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01.11.2010 | Ausgabe 11/2010

Surgical Endoscopy 11/2010

Single-port transumbilical laparoscopic appendectomy: 43 consecutive cases

Surgical Endoscopy > Ausgabe 11/2010
Hyung Jin Kim, Jae Im Lee, Yoon Suk Lee, In Kyu Lee, Jung Hyun Park, Sang Kuon Lee, Won Kyung Kang, Hyeon-Min Cho, Young Kyuong You, Seong Taek Oh
Wichtige Hinweise
Presented orally at the 17th International Congress of the European Association for Endoscopic Surgery (EAES), Prague, Czech Republic, 17–20 June 2009.



In this modern era of minimally invasive surgery, cosmesis and early recovery are strongly emphasized. To reduce abdominal trauma and improve cosmesis, surgeons have adopted a single-port laparoscopic appendectomy for patients with acute appendicitis.


From August to December 2008, 43 cases of appendectomy were managed using the single-port transumbilical laparoscopic technique. A multichannel single port was created using a surgical glove (no. 6), three trocars, one-three-way catheter, and a wound retractor (Alexis). An umbilical incision (1.5–2.0 cm) was made transumbilically or infraumbilically. The intraabdominal procedures were almost identical to those for conventional laparoscopic appendectomy. The methods for mesenteric dissection and appendiceal stump ligation were identical. Despite slight discomforts with retraction and visualization, the procedure was nevertheless possible. A resected appendix was put into a finger of the single-port glove.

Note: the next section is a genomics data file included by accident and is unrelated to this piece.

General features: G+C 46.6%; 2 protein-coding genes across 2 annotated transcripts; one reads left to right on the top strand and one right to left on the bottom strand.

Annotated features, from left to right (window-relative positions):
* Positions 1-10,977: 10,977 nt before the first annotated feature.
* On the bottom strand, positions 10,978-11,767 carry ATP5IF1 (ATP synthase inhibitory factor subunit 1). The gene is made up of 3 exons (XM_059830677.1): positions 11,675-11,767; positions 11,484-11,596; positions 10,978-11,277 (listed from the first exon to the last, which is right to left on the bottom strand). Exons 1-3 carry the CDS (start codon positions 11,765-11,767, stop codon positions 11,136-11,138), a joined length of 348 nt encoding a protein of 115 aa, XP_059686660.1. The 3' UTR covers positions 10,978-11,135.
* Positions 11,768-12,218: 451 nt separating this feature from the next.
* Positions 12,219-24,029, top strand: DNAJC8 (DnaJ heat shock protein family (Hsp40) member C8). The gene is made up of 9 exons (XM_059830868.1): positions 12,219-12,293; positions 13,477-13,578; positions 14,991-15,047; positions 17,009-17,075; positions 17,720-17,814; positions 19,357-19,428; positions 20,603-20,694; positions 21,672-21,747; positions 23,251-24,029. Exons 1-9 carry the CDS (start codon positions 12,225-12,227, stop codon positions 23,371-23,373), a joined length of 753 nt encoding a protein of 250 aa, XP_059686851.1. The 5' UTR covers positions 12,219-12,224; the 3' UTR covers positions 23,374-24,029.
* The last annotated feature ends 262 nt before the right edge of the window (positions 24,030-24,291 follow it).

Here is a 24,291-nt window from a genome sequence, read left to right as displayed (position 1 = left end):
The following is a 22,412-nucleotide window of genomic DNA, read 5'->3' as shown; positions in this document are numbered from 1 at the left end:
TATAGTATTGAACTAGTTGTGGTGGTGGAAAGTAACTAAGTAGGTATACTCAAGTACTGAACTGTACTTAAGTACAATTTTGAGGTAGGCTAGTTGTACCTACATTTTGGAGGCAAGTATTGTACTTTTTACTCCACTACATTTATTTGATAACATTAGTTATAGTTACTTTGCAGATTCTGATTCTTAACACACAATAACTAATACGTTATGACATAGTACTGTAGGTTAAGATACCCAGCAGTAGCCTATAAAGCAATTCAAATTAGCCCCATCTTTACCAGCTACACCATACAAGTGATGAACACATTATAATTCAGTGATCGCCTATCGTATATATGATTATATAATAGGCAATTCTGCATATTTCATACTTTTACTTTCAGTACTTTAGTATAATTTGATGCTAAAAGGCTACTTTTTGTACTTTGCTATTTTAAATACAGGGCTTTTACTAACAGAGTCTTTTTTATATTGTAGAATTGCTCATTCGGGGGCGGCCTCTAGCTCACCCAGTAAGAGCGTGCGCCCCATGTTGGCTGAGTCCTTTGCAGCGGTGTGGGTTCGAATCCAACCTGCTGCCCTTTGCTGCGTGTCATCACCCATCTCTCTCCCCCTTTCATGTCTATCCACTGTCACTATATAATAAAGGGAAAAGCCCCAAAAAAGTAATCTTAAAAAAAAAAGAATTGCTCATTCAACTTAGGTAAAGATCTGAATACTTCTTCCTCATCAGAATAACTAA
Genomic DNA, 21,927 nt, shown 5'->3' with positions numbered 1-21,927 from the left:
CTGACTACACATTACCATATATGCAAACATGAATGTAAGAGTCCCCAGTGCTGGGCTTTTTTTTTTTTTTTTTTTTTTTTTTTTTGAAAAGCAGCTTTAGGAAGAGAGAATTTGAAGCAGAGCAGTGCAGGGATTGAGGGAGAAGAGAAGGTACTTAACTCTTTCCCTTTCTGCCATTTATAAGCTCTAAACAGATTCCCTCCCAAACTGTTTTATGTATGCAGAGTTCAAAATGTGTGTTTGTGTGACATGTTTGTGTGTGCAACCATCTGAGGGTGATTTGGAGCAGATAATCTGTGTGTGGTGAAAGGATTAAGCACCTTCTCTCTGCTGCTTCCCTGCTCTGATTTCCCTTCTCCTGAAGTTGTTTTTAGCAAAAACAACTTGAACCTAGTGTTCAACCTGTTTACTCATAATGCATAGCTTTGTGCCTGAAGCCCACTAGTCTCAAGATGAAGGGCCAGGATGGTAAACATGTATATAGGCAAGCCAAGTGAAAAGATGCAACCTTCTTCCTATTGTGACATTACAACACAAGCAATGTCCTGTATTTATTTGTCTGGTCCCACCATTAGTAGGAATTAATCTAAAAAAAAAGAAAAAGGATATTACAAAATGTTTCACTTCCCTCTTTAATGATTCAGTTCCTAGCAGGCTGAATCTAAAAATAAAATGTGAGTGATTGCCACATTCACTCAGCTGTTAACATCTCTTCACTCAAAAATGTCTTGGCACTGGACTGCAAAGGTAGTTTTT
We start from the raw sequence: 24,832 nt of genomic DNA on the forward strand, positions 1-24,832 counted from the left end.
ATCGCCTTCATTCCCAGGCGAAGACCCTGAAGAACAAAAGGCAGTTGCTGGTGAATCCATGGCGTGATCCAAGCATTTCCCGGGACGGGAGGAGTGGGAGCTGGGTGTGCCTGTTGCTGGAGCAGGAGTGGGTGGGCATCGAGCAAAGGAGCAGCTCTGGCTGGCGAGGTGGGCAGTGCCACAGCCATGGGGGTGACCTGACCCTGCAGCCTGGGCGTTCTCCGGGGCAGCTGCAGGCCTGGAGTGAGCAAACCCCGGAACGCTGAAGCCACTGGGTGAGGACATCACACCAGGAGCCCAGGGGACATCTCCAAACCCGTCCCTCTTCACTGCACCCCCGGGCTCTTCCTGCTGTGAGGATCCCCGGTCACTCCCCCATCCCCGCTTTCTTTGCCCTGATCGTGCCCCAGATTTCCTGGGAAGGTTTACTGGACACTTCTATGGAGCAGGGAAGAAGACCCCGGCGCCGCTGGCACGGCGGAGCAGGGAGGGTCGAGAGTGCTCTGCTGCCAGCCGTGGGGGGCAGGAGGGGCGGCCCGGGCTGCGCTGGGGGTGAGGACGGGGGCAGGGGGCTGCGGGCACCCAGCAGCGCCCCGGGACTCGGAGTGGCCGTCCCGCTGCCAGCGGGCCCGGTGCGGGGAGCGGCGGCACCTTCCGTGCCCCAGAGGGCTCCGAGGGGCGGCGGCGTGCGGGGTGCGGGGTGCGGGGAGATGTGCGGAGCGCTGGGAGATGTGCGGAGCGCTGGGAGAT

The 43 study cases included 23 men and 20 women with a mean age of 31 years (range, 9–65 years) and a mean body mass index (BMI) of 22.3 kg/m2 (range 15–29.7 kg/m2). The mean operative time was 61.3 min (range 24–120 min). Drainage was used in two cases with perforated appendicitis. Bowel movement returned at a mean of 1.2 days, and oral feeding was resumed on postoperative day 1.2. The pathology showed negative inflammation in 4 cases (9.3%), suppurative appendicitis in 29 cases (67.4%), gangrenous appendicitis in 8 cases (18.6%), and perforated appendicitis in 2 cases. Only one patient required readmission due to pericecal inflammation and pain, and another patient needed a percutaneous drainage of fluid collection. Three minor umbilical wound complications were controlled conservatively.


Single-port appendectomy may require a longer operative time than laparoscopic appendectomy, but it is a feasible technique with good cosmetic results. It could be one of the alternative methods for treating acute appendicitis.

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